To assess the efficacy of a simple, goal-directed sepsis treatment protocol for reducing mortality in patients with severe sepsis in Zambia.
Single-center nonblinded randomized controlled trial.
Emergency department, ICU, and medical wards of the national referral hospital in Lusaka, Zambia.
One hundred twelve patients enrolled within 24 hours of admission with severe sepsis, defined as systemic inflammatory response syndrome with suspected infection and organ dysfunction
Simplified Severe Sepsis Protocol consisting of up to 4 L of IV fluids within 6 hours, guided by jugular venous pressure assessment, and dopamine and/or blood transfusion in selected patients. Control group was managed as usual care. Blood cultures were collected and early antibiotics administered for both arms.
Primary outcome was in-hospital all-cause mortality. One hundred nine patients were included in the final analysis and 88 patients (80.7%) were HIV positive. Pulmonary infections were the most common source of sepsis. In-hospital mortality rate was 64.2% in the intervention group and 60.7% in the control group (relative risk, 1.05; 95% CI, 0.79–1.41). Mycobacterium tuberculosis complex was isolated from 31 of 82 HIV-positive patients (37.8%) with available mycobacterial blood culture results. Patients in Simplified Severe Sepsis Protocol received significantly more IV fluids in the first 6 hours (2.7 L vs 1.7 L, p = 0.002). The study was stopped early because of high mortality rate among patients with hypoxemic respiratory failure in the intervention arm (8/8, 100%) compared with the control arm (7/10, 70%; relative risk, 1.43; 95% CI, 0.95–2.14).
Factors other than tissue hypoperfusion probably account for much of the end-organ dysfunction in African patients with severe sepsis. Studies of fluid-based interventions should utilize inclusion criteria to accurately capture patients with hypovolemia and tissue hypoperfusion who are most likely to benefit from fluids. Exclusion of patients with severe respiratory distress should be considered when ventilatory support is not readily available.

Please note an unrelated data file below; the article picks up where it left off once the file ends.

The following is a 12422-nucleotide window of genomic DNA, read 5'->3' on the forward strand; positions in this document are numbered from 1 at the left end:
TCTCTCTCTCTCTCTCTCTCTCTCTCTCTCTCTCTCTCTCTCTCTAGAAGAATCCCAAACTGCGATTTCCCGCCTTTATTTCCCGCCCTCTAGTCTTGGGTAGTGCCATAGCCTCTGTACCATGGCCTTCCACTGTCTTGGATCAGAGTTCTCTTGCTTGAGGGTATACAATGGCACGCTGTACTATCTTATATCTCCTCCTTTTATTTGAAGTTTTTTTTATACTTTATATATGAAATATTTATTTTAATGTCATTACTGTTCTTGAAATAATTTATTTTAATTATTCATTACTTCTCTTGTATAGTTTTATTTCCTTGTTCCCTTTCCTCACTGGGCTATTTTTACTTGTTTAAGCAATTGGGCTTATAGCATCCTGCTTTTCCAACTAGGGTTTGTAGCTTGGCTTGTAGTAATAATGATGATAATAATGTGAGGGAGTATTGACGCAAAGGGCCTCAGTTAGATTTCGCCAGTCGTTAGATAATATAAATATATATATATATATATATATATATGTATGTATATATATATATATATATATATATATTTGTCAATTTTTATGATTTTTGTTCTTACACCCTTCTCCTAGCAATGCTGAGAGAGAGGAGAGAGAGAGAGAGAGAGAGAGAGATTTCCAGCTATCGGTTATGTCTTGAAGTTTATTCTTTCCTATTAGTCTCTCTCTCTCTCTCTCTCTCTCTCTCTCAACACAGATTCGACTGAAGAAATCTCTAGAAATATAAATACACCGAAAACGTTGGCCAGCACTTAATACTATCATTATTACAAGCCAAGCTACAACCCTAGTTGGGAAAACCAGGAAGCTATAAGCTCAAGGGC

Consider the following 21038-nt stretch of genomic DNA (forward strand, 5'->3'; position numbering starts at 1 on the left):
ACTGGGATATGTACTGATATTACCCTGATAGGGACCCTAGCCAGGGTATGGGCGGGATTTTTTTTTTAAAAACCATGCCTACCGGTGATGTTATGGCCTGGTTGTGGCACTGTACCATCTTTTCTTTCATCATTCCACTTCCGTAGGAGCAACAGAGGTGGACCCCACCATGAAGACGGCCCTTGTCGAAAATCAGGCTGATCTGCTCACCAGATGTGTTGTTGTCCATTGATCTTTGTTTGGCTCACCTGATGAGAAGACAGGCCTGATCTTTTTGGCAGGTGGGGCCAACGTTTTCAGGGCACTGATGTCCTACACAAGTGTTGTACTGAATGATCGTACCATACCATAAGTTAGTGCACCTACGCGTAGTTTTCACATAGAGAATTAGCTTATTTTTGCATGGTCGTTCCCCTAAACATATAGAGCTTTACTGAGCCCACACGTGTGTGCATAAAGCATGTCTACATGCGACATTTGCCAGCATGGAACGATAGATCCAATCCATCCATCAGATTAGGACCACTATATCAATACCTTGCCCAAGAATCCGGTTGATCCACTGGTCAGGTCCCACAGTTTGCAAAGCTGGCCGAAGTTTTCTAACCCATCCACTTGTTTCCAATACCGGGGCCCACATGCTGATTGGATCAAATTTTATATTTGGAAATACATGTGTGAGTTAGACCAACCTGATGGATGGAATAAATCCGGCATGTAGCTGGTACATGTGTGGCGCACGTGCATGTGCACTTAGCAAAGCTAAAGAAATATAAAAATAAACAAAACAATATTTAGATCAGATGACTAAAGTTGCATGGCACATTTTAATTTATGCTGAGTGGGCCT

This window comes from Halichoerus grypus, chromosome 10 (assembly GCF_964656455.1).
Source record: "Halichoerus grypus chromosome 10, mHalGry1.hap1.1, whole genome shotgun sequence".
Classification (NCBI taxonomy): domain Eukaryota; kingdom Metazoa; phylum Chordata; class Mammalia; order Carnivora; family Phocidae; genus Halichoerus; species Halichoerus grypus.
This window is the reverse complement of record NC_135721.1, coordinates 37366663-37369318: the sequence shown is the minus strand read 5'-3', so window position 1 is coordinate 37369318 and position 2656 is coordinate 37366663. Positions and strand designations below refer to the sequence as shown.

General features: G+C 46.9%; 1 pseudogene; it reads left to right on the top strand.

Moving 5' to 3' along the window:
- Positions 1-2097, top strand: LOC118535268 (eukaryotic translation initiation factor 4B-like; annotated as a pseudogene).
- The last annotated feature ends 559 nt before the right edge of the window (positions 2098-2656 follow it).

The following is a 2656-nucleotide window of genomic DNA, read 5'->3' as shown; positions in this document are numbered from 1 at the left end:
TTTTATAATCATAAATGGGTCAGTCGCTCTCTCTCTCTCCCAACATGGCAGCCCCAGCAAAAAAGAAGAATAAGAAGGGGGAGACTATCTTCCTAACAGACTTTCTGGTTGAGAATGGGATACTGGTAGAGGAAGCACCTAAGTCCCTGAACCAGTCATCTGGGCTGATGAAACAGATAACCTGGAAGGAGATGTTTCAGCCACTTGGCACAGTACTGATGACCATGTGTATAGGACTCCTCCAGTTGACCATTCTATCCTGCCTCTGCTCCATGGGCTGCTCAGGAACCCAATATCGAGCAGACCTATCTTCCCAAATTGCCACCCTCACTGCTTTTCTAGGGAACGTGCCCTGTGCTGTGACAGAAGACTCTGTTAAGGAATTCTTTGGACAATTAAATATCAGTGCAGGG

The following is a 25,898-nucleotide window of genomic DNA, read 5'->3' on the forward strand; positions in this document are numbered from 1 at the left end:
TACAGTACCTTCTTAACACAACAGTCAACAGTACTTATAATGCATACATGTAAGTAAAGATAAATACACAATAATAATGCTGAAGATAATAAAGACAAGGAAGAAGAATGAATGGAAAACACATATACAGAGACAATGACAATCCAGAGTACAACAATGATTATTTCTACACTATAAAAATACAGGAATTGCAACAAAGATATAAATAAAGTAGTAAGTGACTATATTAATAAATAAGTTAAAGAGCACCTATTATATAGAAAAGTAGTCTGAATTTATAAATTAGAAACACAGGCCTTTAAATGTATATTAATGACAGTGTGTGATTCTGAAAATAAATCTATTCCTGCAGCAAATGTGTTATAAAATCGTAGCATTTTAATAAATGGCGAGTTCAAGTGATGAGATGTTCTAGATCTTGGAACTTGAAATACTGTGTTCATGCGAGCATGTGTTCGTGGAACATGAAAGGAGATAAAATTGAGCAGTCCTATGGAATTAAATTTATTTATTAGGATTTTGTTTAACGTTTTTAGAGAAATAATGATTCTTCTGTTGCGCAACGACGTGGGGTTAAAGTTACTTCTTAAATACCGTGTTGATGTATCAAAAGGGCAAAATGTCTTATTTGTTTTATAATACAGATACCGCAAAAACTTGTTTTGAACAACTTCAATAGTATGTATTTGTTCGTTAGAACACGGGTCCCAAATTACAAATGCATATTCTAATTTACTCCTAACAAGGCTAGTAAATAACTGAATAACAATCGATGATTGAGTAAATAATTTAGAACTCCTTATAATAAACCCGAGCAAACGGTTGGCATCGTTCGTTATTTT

1Institute for Global Health, Vanderbilt University, Nashville, TN.
2Division of General Internal Medicine and Public Health, Department of Internal Medicine, Vanderbilt University, Nashville, TN.
3Department of Internal Medicine, University of Zambia School of Medicine, Lusaka, Zambia.
4Barts and the London School of Medicine, London, United Kingdom.
5Department of Internal Medicine, University Teaching Hospital, Lusaka, Zambia.
6Division of Allergy, Pulmonary, and Critical Care Medicine, Vanderbilt University, Nashville, TN.
* See also p. 2439.
This work was performed at the University Teaching Hospital and the University of Zambia, School of Medicine in Lusaka, Zambia.
Supported, in part, by the grant R24 TW007988 from the National Institutes of Health Office of the Director and Fogarty International Center through the International Clinical Research Fellows Program at Vanderbilt University.
Dr. Andrews received support for article research from the National Institutes of Health (NIH). His institution received grant support and support for travel from the NIH/Fogarty International Center. Dr. Muchemwa received grant support and support for travel from the NIH/Fogarty International Center and received support for article research from the NIH. Dr. Heimburger received support for travel from and served as board member for Dannon Research Institute and received book royalties from Elsevier. His institution received grant support from the NIH/Fogarty International Center. Dr. Bernard received support for article research from the NIH. His institution received grant support (drug supplies for ARDSnet SAILS trial). The remaining authors have disclosed that they do not have any potential conflicts of interest.
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